To harvest Magicrystals you’ll need to have five levels in Mining and have the specialized tool needed to harvest the crystals without destroying them. You CAN harvest them without the tool but each crystal you harvest in this manner will never regrow. This allows you to get the crystals a bit earlier, but for a tremendous downside. Magicrystals will probably be a component for some of the more exotic craftable items, so keep that in mind as well.

Magicrystals won’t exactly be rare, but they will only be found in specific locations; they won’t be found as quest rewards or in chests. You may also not be able to harvest them right away; the crystals must be of a certain size first, so you may have to wait until the story progresses some time before certain Magicrystals can be collected.

Here is a list of the tools that can be used for mining:

Hammer
Pickaxe
Mythril Pickaxe
Composite Pickaxe
Magicite Extractor

The quality of the materials mined will determine the amount of skill exp you receive. The more advanced the material, the more exp. As such the exp given for an item will be configured per mineable item. Generally, though, it will break down something like this:

Tier 1 Materials – 100 exp
Tier 2 Materials – 200 exp
Tier 3 Materials – 400 exp
Tier 4+ Materials – 500 exp

Example of these materials are:

Tier 1
Rock
Granite
Basalt
Limestone
Iron

Tier 2
Marble
Aluminum
Tin

Tier 3
Silver
Gold
Cobalt
Obsidian

Tier 4
Magicrystals
Mythril
Platinum


Fishing
As with other games with fishing minigames, you will require a rod and some bait. Depending on the rod and the bait used, different qualities of fish can be acquired. Once you have obtained a rod, fishing tournaments will be unlocked. There will be several on each continent and will have some interesting, and unique, rewards.

If a cooking system is implemented that allows cooking of food that can impart status buffs, fish will be used as ingredients in that system. For now, fish are intended to be caught and sold for gold when you are not partaking in a tournament.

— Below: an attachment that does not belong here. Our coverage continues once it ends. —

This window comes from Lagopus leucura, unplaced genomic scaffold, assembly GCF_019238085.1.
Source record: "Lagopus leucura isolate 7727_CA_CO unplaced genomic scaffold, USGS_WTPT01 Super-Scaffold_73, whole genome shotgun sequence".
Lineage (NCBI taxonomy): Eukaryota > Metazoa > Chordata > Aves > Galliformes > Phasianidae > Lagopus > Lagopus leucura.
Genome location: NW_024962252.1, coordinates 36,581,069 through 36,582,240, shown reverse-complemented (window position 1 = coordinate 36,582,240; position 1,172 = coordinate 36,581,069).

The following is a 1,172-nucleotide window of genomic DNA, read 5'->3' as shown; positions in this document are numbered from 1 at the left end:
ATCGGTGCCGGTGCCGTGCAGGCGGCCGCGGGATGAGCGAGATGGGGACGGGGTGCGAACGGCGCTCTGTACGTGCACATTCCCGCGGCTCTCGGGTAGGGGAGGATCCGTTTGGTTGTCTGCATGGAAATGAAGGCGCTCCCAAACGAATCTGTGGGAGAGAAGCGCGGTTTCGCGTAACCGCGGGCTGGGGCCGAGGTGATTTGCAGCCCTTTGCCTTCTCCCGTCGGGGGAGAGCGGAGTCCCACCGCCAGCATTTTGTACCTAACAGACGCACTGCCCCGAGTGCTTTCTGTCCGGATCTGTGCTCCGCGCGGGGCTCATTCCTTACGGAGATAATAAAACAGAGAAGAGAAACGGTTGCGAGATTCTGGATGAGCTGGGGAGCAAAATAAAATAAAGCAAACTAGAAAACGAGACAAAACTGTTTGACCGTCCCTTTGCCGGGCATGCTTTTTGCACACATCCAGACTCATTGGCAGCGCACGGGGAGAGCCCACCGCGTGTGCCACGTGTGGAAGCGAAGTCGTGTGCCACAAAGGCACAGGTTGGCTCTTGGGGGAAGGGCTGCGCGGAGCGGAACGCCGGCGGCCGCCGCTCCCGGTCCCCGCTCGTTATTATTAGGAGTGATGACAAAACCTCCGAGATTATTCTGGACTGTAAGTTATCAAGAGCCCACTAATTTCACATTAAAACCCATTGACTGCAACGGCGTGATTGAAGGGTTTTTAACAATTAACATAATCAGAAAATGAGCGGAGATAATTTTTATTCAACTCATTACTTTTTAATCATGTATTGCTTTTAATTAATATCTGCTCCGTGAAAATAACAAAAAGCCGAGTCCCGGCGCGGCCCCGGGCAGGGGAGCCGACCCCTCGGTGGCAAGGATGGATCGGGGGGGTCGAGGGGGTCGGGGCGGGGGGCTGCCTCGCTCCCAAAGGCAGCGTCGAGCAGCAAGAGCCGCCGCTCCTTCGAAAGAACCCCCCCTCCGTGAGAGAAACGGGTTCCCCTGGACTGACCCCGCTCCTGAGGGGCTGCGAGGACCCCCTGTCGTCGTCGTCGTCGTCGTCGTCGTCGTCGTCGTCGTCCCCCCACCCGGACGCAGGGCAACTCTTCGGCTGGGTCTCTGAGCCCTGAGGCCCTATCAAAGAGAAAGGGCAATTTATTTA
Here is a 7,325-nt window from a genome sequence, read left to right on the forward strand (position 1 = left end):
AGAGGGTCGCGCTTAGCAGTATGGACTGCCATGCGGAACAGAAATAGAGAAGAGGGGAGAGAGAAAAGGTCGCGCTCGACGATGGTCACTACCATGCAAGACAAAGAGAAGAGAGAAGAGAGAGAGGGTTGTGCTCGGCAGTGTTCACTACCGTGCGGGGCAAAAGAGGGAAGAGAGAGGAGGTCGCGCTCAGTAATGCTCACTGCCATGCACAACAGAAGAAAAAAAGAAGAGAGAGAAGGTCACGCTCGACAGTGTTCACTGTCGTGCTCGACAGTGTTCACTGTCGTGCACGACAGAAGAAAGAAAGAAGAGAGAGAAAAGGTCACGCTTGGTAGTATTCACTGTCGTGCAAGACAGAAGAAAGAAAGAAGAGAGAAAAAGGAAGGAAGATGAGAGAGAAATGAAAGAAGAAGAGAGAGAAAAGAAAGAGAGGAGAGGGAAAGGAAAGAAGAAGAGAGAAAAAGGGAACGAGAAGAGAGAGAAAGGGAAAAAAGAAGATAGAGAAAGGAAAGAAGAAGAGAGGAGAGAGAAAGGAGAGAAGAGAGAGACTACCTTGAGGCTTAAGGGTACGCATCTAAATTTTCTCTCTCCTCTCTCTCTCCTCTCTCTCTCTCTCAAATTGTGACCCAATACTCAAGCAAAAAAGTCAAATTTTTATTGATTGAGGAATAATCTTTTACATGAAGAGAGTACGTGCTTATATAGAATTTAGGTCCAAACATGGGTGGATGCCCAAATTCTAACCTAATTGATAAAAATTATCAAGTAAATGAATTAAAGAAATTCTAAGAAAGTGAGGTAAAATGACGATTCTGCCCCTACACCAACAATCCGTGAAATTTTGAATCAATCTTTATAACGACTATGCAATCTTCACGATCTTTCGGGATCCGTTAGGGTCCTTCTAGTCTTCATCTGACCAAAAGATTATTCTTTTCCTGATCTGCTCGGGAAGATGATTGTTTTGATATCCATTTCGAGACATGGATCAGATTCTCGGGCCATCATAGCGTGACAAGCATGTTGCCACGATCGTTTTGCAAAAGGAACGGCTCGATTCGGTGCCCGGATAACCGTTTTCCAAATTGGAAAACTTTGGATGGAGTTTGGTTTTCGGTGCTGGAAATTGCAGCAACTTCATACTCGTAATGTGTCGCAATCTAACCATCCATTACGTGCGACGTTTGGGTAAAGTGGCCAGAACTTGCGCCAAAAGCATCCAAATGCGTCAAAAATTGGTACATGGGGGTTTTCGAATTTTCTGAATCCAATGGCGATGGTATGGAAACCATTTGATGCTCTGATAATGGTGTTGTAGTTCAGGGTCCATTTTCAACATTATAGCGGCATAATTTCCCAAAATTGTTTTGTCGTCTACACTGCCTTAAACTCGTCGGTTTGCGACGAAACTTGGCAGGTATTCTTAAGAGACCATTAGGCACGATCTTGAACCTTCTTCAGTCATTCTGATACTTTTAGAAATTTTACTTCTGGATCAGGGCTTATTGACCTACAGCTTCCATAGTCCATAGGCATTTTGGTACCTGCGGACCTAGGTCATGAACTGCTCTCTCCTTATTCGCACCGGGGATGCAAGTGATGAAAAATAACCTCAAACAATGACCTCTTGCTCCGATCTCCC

Depending on the size and quality of the fish, you will get skill points. Each fish will have a size range that it will fall in. If the size of the fish you catch is in the bottom 30%, you will get 10% less exp. If the fish is in the middle 30%, you will get the configured exp. If the fish is in the top 30%, you will get 10% more exp. If the fish is in the top 10%, you will get 30% more exp.

What this means is that if we have configured a Bass for a pond to have a size range of 1lbs to 10lbs and the EXP for catching is 20, the following will be true:

For a Bass sized 1 – 3lbs you will get 18 Exp
For a Bass sized 3.1 – 6lbs you will get 20 Exp
For a Bass sized 6.1 – 9lbs you will get 22 Exp
For a Bass sized 9.1 – 10lbs you will get 26 Exp

Each fishable area would have it’s own config for the fish and sizes so these can scale based on where the fishing area is located. Some dungeons may have fishing areas as well. I am not sure how these areas will be identified yet.


Farming
The Farming skill will control how many items you can harvest from a crop tile. Only specific tiles can be used and will have a floating indicator icon to identify them. Generally, you will be able to grow food stock, though some rarer things may also be grown. You can also grow plants and fungus as well.

Farming technically encompasses two skills, Faming and Harvesting. The act of reaching the final growth cycle gives Farming exp while harvesting the thing you grew will give you Harvesting exp.

It is possible to create farmable tiles, but the item required to do so is very expensive and can only be bought and then can only be used in specific locations. These locations may also require you to complete some kind of quest, think of these as locations you can unlock for helping a town, ala Skyrim with the homes you can earn. As such, these will likely be tied to side quest related things.